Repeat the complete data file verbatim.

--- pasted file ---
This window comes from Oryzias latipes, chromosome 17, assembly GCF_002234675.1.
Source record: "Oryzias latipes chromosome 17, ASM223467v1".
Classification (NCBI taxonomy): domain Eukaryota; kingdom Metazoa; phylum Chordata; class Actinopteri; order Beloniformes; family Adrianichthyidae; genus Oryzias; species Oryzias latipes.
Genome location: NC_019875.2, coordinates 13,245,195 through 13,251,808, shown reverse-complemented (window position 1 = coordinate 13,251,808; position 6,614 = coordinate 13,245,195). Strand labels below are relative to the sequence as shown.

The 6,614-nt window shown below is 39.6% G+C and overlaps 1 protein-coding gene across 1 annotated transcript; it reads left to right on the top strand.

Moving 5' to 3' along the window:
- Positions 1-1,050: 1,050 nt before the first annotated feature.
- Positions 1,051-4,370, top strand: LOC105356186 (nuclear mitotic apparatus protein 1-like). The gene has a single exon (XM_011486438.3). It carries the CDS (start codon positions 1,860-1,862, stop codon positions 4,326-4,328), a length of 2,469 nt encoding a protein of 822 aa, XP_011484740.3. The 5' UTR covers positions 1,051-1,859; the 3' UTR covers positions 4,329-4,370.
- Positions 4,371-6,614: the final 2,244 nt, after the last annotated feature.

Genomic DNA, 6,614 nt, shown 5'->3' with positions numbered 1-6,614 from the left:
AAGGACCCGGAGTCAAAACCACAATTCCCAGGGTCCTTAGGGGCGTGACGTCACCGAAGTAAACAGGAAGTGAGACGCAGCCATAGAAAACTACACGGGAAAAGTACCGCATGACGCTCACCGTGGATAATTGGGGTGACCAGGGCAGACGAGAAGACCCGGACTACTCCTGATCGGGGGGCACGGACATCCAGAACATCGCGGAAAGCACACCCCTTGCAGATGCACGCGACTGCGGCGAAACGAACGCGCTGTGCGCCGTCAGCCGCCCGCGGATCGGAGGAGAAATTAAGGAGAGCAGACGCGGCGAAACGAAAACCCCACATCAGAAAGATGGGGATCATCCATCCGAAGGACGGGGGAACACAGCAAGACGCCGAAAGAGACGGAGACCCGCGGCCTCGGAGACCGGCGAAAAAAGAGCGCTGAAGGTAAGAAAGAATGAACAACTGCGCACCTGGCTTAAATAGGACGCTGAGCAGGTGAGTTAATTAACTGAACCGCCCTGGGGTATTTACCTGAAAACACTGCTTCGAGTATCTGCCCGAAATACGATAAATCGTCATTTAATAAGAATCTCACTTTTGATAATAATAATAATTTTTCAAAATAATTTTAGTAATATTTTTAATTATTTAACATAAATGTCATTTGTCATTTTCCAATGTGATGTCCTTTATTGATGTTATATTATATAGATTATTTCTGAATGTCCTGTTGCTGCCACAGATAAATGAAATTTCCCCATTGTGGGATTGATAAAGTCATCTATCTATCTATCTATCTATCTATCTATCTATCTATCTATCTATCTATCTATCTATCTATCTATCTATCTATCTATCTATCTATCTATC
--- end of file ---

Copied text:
This window comes from Oryzias latipes, chromosome 17, assembly GCF_002234675.1.
Source record: "Oryzias latipes chromosome 17, ASM223467v1".
Classification (NCBI taxonomy): domain Eukaryota; kingdom Metazoa; phylum Chordata; class Actinopteri; order Beloniformes; family Adrianichthyidae; genus Oryzias; species Oryzias latipes.
Genome location: NC_019875.2, coordinates 13,245,195 through 13,251,808, shown reverse-complemented (window position 1 = coordinate 13,251,808; position 6,614 = coordinate 13,245,195). Strand labels below are relative to the sequence as shown.

The 6,614-nt window shown below is 39.6% G+C and overlaps 1 protein-coding gene across 1 annotated transcript; it reads left to right on the top strand.

Moving 5' to 3' along the window:
- Positions 1-1,050: 1,050 nt before the first annotated feature.
- Positions 1,051-4,370, top strand: LOC105356186 (nuclear mitotic apparatus protein 1-like). The gene has a single exon (XM_011486438.3). It carries the CDS (start codon positions 1,860-1,862, stop codon positions 4,326-4,328), a length of 2,469 nt encoding a protein of 822 aa, XP_011484740.3. The 5' UTR covers positions 1,051-1,859; the 3' UTR covers positions 4,329-4,370.
- Positions 4,371-6,614: the final 2,244 nt, after the last annotated feature.

Genomic DNA, 6,614 nt, shown 5'->3' with positions numbered 1-6,614 from the left:
AAGGACCCGGAGTCAAAACCACAATTCCCAGGGTCCTTAGGGGCGTGACGTCACCGAAGTAAACAGGAAGTGAGACGCAGCCATAGAAAACTACACGGGAAAAGTACCGCATGACGCTCACCGTGGATAATTGGGGTGACCAGGGCAGACGAGAAGACCCGGACTACTCCTGATCGGGGGGCACGGACATCCAGAACATCGCGGAAAGCACACCCCTTGCAGATGCACGCGACTGCGGCGAAACGAACGCGCTGTGCGCCGTCAGCCGCCCGCGGATCGGAGGAGAAATTAAGGAGAGCAGACGCGGCGAAACGAAAACCCCACATCAGAAAGATGGGGATCATCCATCCGAAGGACGGGGGAACACAGCAAGACGCCGAAAGAGACGGAGACCCGCGGCCTCGGAGACCGGCGAAAAAAGAGCGCTGAAGGTAAGAAAGAATGAACAACTGCGCACCTGGCTTAAATAGGACGCTGAGCAGGTGAGTTAATTAACTGAACCGCCCTGGGGTATTTACCTGAAAACACTGCTTCGAGTATCTGCCCGAAATACGATAAATCGTCATTTAATAAGAATCTCACTTTTGATAATAATAATAATTTTTCAAAATAATTTTAGTAATATTTTTAATTATTTAACATAAATGTCATTTGTCATTTTCCAATGTGATGTCCTTTATTGATGTTATATTATATAGATTATTTCTGAATGTCCTGTTGCTGCCACAGATAAATGAAATTTCCCCATTGTGGGATTGATAAAGTCATCTATCTATCTATCTATCTATCTATCTATCTATCTATCTATCTATCTATCTATCTATCTATCTATCTATCTATCTATCTATCTATCTATC